Let’s set the stage. Shown below are pictures of the principals. Left is Mary Agnes Maloney, a pretty young woman, 19, of Irish Catholic heritage. At right is Joseph D. Sattler, 24, a dapper young Jewish immigrant from Bohemia. They had met in Duluth, fallen deeply in love, but found their families adamantly opposed to their marriage. It was a “Romeo and Juliet” story set in the Upper Midwest. What were the lovers to do?
The setting and dialogue for this melodrama was provided by a Duluth newspaper in January 1891 under the headline: “An Elopement That Causes a Sensation in Two Duluth Families.” The news story related the scene: “About a week ago two young ladies sat in their room. One was tall and beautiful [Mary Agnes], the other of medium height and rustic beauty. The soft glow of a shaded light lit the room, and the two fair intruders chatted in a whisper. The taller of the two was in the house of her parents, while her companion was a visitor from Dakota.”
“‘Will I do it?,’ impulsively asked the Duluth girl. ‘You should. You will not be the first girl that ran away and got married, and as you know, I think it is so romantic and just too lovely for anything to run away with a lover. And then too, when it gets in the paper it makes such charming reading. I think all such marriage quite cute. You could come to our home in Dakota and everything could take place. Then you could write home and tell them all. Yes, do run away.’”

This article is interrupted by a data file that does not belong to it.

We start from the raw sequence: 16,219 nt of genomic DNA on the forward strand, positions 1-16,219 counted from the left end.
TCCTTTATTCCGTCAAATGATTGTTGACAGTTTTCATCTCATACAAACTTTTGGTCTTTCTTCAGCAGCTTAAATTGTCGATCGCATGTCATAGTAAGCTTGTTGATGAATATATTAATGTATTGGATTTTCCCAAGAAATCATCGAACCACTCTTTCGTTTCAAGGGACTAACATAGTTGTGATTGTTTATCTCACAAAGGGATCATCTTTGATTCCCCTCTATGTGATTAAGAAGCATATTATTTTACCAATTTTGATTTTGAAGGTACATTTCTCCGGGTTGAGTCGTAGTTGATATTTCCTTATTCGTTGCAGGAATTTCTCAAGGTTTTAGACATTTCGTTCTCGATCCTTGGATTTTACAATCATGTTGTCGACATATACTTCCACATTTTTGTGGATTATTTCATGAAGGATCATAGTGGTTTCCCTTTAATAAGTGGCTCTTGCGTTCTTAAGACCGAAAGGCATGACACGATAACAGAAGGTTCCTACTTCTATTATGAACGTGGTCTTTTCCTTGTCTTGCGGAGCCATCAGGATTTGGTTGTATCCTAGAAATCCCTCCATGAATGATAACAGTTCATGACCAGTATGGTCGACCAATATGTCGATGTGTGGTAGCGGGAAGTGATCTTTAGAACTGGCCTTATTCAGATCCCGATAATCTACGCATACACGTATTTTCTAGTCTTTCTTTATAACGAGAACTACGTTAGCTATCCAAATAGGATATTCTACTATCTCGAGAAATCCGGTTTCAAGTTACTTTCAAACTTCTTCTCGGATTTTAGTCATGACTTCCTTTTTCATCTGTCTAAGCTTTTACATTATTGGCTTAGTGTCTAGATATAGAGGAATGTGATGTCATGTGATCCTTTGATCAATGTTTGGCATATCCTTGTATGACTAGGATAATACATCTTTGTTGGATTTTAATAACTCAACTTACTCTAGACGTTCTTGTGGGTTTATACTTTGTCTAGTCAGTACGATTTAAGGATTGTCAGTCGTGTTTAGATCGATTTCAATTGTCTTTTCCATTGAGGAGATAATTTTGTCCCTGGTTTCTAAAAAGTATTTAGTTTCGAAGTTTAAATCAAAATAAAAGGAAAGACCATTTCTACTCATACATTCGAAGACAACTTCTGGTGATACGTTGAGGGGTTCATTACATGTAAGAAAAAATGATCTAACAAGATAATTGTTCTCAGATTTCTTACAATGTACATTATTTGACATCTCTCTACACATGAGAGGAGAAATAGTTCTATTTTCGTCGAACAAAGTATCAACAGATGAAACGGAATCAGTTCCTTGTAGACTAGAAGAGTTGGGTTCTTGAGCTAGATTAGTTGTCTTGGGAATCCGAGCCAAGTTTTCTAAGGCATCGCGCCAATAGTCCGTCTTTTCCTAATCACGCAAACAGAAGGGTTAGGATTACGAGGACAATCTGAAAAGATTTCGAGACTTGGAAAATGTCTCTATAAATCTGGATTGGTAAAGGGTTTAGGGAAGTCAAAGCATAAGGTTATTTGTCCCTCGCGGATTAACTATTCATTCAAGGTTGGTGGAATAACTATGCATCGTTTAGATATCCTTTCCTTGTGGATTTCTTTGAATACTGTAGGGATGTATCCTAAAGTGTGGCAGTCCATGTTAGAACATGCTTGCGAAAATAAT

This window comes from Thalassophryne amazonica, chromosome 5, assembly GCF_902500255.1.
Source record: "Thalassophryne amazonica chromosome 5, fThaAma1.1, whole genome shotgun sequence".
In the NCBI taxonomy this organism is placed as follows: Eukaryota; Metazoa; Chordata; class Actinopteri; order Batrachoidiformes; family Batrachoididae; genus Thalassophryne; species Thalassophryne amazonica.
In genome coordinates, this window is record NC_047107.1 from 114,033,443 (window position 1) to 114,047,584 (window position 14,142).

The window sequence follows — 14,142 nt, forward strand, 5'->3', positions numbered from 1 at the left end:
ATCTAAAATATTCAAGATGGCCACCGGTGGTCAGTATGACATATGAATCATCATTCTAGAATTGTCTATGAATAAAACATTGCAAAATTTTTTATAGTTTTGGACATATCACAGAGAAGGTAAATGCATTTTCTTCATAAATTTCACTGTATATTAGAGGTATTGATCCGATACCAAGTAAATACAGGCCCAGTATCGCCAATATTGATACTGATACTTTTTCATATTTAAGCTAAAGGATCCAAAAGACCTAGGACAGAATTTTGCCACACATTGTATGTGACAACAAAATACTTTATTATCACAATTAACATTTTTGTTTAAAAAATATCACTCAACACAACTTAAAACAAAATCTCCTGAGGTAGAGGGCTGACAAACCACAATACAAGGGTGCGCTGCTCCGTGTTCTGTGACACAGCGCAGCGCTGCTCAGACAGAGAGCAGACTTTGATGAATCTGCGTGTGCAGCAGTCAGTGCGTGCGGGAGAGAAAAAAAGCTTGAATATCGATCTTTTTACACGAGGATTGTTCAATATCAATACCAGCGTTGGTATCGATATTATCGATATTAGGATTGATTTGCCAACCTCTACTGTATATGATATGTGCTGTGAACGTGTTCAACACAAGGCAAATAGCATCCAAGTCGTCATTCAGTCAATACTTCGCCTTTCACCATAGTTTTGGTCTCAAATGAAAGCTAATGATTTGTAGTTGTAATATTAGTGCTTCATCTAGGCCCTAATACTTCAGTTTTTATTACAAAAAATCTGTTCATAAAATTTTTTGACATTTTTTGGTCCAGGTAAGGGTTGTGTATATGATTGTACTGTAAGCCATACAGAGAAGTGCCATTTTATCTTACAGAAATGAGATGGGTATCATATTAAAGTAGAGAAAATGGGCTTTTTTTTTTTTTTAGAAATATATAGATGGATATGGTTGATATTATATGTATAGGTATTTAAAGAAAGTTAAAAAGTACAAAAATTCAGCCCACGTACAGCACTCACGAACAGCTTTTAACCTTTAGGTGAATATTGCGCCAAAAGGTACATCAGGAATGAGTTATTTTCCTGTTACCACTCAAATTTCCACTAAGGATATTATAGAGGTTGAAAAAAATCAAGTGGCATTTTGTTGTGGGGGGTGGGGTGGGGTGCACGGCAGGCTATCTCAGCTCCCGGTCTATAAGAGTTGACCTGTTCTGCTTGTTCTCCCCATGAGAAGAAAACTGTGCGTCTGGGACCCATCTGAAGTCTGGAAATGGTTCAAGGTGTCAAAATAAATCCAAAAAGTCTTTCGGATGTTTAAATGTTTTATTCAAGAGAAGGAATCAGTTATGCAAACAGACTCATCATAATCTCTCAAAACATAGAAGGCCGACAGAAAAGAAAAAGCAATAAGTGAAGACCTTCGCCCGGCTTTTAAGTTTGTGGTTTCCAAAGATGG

“Her companion did not speak, but a quiet smile played about her mouth. After a while she said: ‘Well I love him, although my Ma doesn’t. But Ma can’t understand that we love differently now from what they did in her time.’” Thus were the plans for the elopement hatched. On the pretext of a simple visit to the Dakota girl’s home in Grand Forks, Mary Agnes contacted Joseph to meet her there. Working in his uncle’s Duluth store, Joseph announced he was going to Chicago for a holiday. Instead the young man hurried to Grand Forks.
Although the wedding initially was to take place in a home, the marriage license above indicates the ceremony occurred on January 13, 1892, in Grand Fork’s St. Michael’s Catholic Church, conducted by the pastor, Father Edward Conaty. When the word reach the couple’s families in Duluth, the newspaper reported” “There was war all around today, and the young couple may be allowed to repent at leisure. Most of the hostility comes from the fact that Joe is a Hebrew and his wife a gentile of the Roman Catholic persuasion.”
Despite an inauspicious start to the marriage when Sattler was forced to wire relatives for money just to bring his new bride and himself back to Duluth from Grand Forks, the groom was a young man with ambition and prospects. Born in Radkovnik in 1868 in the Bohemian section of the Austro-Hungarian Empire, Sattler at about nine years had immigrated into the United States, arriving in New York City with family members aboard the Steamship Oder, shown here.
After receiving his education in New York schools, by 1890 Sattler moved to Minnesota to go to work as a clerk in a major Duluth department store owned by his uncle, Ignatz Freimuth. Shown here, the store was one of the city’s largest and most prosperous, offering the young immigrant opportunities for advancement. Instead, following his marriage and its new familial responsibilities, Sattler began planning to strike out on his own. By 1902, he had achieved sufficient resources to open a liquor house at 20 East Superior Street, below, in the Duluth business district. He called it “Sattler Liquor Company, Importers, Distillers, Wholesale Liquor Dealers.” His flagship brand was SaddleRock Whiskey.